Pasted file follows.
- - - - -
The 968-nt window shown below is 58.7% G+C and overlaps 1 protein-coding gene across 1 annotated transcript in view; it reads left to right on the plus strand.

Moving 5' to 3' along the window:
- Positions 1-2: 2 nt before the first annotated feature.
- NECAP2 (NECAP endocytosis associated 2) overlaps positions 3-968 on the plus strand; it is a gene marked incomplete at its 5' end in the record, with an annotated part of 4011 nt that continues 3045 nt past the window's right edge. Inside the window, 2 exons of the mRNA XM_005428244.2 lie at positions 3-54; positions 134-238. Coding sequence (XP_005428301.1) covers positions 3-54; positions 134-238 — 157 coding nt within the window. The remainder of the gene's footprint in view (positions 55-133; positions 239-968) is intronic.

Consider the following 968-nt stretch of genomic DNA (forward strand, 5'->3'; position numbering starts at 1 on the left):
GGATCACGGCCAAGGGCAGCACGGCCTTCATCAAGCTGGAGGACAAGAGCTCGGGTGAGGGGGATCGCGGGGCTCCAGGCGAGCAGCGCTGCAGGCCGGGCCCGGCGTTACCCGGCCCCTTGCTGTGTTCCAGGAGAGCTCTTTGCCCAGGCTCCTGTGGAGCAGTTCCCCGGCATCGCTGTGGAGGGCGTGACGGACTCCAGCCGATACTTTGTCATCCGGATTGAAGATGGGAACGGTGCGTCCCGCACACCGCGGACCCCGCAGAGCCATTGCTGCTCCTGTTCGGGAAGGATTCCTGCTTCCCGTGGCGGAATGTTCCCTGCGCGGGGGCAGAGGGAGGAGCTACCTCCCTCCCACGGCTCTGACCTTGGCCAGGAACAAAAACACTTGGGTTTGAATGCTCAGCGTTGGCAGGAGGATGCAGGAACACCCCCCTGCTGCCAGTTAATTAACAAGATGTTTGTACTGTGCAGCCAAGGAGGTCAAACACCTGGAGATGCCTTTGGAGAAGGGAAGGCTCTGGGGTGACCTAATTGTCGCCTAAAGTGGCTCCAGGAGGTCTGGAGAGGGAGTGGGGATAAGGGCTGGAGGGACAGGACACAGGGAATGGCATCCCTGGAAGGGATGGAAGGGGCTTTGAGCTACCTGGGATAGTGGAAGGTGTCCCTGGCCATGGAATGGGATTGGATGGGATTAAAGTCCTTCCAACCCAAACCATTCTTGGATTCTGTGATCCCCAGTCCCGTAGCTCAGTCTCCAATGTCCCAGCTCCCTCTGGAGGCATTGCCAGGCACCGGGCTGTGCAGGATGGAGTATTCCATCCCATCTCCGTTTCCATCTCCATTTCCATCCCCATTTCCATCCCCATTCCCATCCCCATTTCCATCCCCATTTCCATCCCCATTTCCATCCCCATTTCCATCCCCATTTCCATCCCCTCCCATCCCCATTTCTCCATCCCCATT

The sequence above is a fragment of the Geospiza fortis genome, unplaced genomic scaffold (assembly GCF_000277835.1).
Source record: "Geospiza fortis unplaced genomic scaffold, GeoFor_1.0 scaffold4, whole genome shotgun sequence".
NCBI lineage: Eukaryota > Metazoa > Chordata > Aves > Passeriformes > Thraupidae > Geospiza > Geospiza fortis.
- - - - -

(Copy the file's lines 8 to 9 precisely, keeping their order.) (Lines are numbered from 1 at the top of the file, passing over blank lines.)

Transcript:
Source record: "Geospiza fortis unplaced genomic scaffold, GeoFor_1.0 scaffold4, whole genome shotgun sequence".
NCBI lineage: Eukaryota > Metazoa > Chordata > Aves > Passeriformes > Thraupidae > Geospiza > Geospiza fortis.